Bad breath! Yikes. Fewer things help ruin a first impression (or a third date… or any date, for that matter), but lots of people object to fluoride and/or alcohol-based mouthwashes. If you’re looking for something less chemically doctored, you’ve got options. Here are three natural mouthwash alternatives! We’ve updated this post in 2022 to include some additional information on natural and effective mouthwash alternatives and how they work.
How Does Natural Mouthwash Work?
Natural mouthwash can provide some alternatives for those who are sensitive to some of the ingredients contained in over-the-counter mouthwash, such as alcohol, hydrogen peroxide, or cetylpyridinium chloride (CPC). Some of the active ingredients in mouthwash are antiseptic, which means they kill or stop the spread of microorganisms, like the bacteria that cause tooth decay or bad breath. In other types of mouthwash, the ingredients do not actually kill or stop the spread of bacteria, but rather leave an attractive scent in the mouth, such as mint, in order to fight bad breath.
Natural mouthwashes work with a similar principle; the ingredients may be antiseptic to stop the spread of harmful bacteria, or they might leave an attractive scent on the mouth to reduce the effects of bad breath.
Is Mouthwash Safe?
Not a Substitute for Brushing or Flossing
It’s important to keep in mind that no mouthwash, including a traditional mouthwash like Listerine or a natural mouthwash alternative, should be used as a replacement for brushing and flossing. Brushing and flossing is the most effective way to protect your teeth and gums from gingivitis, decay, and infections. Mouthwash alone will not effectively clean or protect your teeth.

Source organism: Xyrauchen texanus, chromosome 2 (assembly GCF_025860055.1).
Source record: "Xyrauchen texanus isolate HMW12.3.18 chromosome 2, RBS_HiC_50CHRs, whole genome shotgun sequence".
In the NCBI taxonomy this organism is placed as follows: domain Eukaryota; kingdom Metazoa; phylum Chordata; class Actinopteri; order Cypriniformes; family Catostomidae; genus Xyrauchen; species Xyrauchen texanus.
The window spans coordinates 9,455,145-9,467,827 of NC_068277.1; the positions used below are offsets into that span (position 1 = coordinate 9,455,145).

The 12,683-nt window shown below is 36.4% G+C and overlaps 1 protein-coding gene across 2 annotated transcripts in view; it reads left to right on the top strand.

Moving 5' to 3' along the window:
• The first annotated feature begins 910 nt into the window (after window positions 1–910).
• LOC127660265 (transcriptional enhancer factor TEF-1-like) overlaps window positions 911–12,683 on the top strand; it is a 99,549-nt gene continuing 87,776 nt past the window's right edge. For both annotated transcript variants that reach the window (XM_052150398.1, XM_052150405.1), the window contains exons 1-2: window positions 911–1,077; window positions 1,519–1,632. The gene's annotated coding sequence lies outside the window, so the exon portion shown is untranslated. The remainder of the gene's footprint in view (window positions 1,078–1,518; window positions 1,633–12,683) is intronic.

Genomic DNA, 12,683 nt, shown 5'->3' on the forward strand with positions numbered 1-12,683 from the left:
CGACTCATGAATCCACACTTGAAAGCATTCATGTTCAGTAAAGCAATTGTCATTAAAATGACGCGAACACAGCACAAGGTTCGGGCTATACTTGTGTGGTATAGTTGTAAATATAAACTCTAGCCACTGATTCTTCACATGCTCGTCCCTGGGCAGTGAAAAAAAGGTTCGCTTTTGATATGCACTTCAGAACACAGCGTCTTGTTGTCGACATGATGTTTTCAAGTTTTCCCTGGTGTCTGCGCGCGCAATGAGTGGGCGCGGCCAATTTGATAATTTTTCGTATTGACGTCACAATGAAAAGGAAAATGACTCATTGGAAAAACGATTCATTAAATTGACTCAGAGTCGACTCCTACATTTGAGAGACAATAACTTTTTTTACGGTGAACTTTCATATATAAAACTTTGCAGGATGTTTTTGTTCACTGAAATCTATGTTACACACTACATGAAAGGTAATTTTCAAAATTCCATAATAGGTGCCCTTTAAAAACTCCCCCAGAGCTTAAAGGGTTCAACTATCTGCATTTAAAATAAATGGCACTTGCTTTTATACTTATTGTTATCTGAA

Not a Substitute for Prescriptions
Some mouthwashes are provided only with a prescription. These may be used to treat infections or serious dental health issues, reduce pain or swelling, help form blood clots, and more. If specific mouthwash has been prescribed to you, especially in treating a health condition or after a surgery, use only the prescribed mouthwash. In these cases, an alternative mouthwash can worsen a health issue or cause harmful effects after a surgery.
Ingredients and Concentrations
Over-the-counter mouthwashes verified by the American Dental Association and given the ADA seal of approval have been found by independent researchers to be safe and effective. If you are looking for an over-the-counter mouthwash to boost bacteria-fighting power or fight bad breath, the ADA seal of approval is a great place to start.
Many mouthwash alternatives have not yet undergone rigorous study, though they may still be safe and effective. It’s important to consider the ingredients carefully and keep in mind that a “natural” ingredient can still be harmful to your health if it is used improperly. Many natural bacteria-fighting ingredients, like tea tree oil, can be harmful if ingested in a high concentration. If you are mixing and ingesting essential oils, be sure to consider the concentration of ingredients very carefully.